|Photo courtesy of Wikimedia Commons|
This isn’t just the Old State House.
It’s history in a nutshell.
The number of uses, abuses and reuses this little brick building has endured over its 296 years is unprecedented in Boston history.
Emblems of royalty
The Lion and the Unicorn that anchor the opposite ends of the building's Dutch gable tell you right off what it was built for: the government seat of Massachusetts Bay Colony, one of Britain’s 13 American colonies. The Royal Governor’s Council met right under the animals. In the next-door Assembly Hall, citizens could hear their elected officials debate current issues for the first time in the English-speaking world. In the west wing was the Massachusetts Supreme Judicial Court, where the state Constitution, the model for our nation’s Constitution, was drafted. On the first floor was a merchants’ business exchange, and future Declaration of Independence signatory John Hancock rented warehouse space in the basement.
Yes, this old house was ahead of its time, as Boston’s first mixed-use development and cradle of liberty.
The cradle rocked in 1761 when lawyer James Otis testified in the Council Chamber against the Writs of Assistance, which allowed British officers to issue search warrants against anyone at any time. This gave rise to our 4th Constitutional Amendment guarding against unreasonable searches and seizures. “Otis was a flame of fire,” said John Adams, “…then and there the child ‘Independence’ was born.”
The cradle that nurtured that child was the east-side balcony, where King George III’s coronation and Royal Gov. Thomas Hutchinson’s appointment were proclaimed in 1760. From that balcony, Hutchinson urged the angry crowd below to disperse when British soldiers killed Crispus Attucks and four others in the Boston Massacre of 1770. The next day, Samuel Adams asked Hutchinson to move his troops to Castle William (where Fort Independence in South Boston is now) for safety reasons. Hutchinson did, as the Crown’s first concession to the colonies.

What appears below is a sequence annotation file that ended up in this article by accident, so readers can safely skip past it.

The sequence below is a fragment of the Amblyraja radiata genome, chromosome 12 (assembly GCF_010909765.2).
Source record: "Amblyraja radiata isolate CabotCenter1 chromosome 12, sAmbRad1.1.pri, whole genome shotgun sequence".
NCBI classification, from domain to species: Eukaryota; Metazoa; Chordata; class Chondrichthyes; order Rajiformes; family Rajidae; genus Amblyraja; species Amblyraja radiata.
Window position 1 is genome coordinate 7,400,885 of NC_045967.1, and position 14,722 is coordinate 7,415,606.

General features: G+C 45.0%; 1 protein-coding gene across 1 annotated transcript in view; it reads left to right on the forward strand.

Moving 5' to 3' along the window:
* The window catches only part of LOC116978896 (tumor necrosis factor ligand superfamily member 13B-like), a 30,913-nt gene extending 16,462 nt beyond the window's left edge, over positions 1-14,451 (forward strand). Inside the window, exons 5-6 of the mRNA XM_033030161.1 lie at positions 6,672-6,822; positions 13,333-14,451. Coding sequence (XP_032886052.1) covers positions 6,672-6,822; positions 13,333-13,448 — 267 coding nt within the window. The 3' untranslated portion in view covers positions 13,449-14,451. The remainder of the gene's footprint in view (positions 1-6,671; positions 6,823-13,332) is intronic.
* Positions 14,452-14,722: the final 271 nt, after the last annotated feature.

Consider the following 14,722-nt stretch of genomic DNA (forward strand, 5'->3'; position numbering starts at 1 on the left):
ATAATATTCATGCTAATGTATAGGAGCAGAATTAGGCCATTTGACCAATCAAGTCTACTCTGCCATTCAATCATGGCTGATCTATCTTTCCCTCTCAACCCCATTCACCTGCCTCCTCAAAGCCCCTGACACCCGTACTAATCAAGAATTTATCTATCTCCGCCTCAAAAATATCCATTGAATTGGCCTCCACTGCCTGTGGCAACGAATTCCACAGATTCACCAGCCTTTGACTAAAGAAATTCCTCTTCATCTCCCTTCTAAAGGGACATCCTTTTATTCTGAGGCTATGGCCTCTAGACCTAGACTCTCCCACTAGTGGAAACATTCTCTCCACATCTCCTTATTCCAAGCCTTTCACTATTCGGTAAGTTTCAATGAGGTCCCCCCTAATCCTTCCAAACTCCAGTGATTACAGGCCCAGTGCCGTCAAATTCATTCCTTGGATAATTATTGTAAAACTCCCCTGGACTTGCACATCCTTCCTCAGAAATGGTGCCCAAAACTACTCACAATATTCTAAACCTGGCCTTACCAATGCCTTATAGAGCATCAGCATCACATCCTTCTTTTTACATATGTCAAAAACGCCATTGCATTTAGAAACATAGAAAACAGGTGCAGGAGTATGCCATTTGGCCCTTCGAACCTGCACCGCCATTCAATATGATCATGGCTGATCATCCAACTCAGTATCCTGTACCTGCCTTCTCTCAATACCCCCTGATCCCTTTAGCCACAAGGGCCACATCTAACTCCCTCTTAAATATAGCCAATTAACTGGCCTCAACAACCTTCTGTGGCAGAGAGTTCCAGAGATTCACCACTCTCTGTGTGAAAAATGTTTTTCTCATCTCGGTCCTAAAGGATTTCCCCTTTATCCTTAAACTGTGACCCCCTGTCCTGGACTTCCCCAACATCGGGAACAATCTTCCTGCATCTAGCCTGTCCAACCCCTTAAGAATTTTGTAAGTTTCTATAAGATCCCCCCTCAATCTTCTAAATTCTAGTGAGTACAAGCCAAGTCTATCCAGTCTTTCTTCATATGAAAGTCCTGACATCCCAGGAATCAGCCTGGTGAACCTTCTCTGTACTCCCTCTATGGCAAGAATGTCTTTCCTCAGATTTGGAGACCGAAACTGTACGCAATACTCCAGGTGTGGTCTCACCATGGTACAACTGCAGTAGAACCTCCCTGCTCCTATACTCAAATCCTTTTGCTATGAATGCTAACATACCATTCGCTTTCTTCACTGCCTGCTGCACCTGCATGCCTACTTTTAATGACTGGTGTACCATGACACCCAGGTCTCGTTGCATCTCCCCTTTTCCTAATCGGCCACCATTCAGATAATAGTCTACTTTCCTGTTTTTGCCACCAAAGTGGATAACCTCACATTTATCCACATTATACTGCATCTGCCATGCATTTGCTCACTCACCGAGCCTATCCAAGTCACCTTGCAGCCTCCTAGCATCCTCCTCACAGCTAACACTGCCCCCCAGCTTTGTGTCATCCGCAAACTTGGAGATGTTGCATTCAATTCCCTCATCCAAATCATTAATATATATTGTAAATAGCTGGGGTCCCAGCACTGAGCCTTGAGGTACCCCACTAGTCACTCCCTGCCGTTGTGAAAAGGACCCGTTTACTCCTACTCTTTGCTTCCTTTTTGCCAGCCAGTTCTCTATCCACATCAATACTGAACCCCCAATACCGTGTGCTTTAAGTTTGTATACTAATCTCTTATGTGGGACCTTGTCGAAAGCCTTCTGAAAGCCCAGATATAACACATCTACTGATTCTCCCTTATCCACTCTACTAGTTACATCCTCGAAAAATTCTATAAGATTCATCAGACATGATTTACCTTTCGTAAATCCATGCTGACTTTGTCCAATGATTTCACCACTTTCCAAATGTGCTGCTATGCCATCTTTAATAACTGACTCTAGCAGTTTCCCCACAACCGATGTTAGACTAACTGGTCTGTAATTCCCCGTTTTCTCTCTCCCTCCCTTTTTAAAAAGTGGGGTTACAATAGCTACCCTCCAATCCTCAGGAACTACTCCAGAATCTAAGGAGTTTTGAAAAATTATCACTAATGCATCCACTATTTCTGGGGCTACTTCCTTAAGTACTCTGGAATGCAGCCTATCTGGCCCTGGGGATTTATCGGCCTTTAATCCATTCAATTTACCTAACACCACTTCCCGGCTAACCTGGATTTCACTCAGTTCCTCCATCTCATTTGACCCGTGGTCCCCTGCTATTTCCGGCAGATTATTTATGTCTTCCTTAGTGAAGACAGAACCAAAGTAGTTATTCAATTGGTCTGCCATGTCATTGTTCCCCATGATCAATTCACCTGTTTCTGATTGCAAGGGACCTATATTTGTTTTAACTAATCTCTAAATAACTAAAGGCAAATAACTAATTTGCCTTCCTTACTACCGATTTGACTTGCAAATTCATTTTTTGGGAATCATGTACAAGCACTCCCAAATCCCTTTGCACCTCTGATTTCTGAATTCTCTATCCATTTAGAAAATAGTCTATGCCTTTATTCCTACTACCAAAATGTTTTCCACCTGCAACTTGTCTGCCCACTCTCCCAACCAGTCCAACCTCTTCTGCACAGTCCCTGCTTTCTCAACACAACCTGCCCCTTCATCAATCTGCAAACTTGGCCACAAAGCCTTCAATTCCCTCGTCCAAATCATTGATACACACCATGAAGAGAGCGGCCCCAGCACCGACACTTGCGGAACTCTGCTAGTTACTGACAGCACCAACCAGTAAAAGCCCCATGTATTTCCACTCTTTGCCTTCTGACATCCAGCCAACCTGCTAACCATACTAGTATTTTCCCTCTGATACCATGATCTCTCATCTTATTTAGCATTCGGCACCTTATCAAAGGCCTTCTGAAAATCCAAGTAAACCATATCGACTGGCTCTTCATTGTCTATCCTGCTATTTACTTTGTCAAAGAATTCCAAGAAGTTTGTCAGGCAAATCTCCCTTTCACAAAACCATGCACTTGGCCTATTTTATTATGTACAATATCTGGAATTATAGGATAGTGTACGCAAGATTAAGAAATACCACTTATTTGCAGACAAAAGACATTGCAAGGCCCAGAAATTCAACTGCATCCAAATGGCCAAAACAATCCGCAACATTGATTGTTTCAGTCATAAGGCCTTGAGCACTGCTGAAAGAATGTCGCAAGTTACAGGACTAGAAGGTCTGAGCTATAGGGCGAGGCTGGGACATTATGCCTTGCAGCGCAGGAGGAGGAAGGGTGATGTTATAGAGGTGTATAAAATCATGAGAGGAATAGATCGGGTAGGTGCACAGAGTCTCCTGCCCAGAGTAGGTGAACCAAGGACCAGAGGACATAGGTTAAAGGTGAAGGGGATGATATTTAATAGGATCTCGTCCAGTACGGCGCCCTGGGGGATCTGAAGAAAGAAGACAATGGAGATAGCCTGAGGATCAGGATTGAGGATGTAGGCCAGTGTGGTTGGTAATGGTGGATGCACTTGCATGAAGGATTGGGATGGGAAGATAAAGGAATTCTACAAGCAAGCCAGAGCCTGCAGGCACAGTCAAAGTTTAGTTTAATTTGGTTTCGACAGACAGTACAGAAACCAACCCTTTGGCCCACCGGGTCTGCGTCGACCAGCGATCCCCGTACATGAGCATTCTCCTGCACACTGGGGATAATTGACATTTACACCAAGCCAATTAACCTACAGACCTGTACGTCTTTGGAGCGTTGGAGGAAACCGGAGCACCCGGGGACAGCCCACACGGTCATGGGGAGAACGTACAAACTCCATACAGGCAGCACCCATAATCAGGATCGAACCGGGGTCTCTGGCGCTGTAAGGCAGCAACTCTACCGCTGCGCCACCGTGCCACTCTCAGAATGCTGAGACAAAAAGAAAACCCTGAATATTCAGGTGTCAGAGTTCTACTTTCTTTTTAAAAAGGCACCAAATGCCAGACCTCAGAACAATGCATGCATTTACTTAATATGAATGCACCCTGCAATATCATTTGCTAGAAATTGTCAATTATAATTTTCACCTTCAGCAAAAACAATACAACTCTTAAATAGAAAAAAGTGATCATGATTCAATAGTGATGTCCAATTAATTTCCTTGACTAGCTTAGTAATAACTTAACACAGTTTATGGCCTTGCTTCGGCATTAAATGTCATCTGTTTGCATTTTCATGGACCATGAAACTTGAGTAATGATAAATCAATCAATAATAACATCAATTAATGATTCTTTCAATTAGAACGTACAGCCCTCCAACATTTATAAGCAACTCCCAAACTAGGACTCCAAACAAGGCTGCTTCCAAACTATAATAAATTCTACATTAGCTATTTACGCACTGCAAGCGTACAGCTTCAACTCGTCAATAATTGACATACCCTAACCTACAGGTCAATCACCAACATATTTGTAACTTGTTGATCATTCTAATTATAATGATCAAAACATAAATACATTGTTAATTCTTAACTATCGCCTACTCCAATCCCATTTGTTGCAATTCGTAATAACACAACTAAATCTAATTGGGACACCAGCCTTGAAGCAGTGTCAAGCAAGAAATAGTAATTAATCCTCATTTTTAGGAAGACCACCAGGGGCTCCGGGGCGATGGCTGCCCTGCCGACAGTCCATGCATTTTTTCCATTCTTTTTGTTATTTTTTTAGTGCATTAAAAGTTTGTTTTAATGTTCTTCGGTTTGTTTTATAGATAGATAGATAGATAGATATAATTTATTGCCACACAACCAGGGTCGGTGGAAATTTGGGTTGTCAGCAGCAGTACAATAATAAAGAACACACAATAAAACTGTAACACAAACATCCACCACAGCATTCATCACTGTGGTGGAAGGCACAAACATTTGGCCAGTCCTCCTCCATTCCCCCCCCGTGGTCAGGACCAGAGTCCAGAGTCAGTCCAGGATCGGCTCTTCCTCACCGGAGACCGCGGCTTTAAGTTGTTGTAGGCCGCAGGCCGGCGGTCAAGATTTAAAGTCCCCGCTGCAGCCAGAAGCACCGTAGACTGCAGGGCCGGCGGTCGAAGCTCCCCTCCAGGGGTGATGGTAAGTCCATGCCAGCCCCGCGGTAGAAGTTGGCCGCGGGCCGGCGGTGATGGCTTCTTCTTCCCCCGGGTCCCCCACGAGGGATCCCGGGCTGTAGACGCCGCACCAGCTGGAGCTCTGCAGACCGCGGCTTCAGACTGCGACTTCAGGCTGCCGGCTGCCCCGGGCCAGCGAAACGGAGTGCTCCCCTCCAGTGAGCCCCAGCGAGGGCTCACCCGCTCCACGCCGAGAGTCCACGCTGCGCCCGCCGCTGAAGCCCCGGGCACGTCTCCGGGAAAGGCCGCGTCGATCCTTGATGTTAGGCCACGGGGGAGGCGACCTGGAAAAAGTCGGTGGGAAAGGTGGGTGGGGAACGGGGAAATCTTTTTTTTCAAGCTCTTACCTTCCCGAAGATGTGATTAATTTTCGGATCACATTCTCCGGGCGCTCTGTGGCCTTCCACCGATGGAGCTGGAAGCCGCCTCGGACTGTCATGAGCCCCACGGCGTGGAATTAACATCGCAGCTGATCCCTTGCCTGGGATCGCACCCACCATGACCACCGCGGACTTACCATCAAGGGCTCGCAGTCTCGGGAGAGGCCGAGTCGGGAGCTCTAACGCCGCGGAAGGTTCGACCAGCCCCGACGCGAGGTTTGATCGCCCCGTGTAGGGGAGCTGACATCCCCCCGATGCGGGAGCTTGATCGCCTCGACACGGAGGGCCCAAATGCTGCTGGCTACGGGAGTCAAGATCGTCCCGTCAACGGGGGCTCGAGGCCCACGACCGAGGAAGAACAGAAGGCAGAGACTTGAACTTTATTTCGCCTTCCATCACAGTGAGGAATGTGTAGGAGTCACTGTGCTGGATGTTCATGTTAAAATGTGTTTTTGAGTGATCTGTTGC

On July 18, 1776, the Declaration of Independence was first read aloud on the balcony. Then the Lion and Unicorn were yanked down and consumed in another flame of fire near Faneuil Hall, and King Street became State Street. Two hundred years later, Queen Elizabeth II spoke from the balcony to honor our Bicentennial.
In 1780, the balcony hosted Hancock’s inauguration as Massachusetts’ first state governor. And yes, George Washington stopped here, in 1789, before a crowd of cheers in honor of his victory over the British at Yorktown, Virginia.
When Massachusetts got a bigger State House in 1798, the old one filled up with wine sellers, wigmakers, hatters, a restaurant and a post office, while the Masons met upstairs. After Boston became a city in 1822, the Old State House became City Hall.
In 1835, abolitionist William Lloyd Garrison hid here from a pro-slavery mob. When City Hall moved in 1841, the Old State House really went commercial, sprouting a porch, signs and billboards. In 1881, the Bostonian Society formed to preserve this treasure as a Boston history museum. City architect George Clough restored it — Lion, Unicorn and all — in 1882.
Today the Old State House boasts two levels of exhibitions relating the roles the building and its city played in the American Revolution. Other exhibits include actual tea from the Boston Tea Party, Hancock's coat, recorded testimony from the Boston Massacre trial, paintings of Boston Harbor, and interactive history galleries for families with children.
But it still isn’t just the Old State House. You can rent the Council Chamber and Assembly Hall for dinners, weddings, receptions, and other uses fancier than warehouse space. For the basement isn’t a warehouse anymore — it’s now a subway entrance, aptly named “State.” Sorry, O Lion King!
Thank you for visiting. I welcome your comments!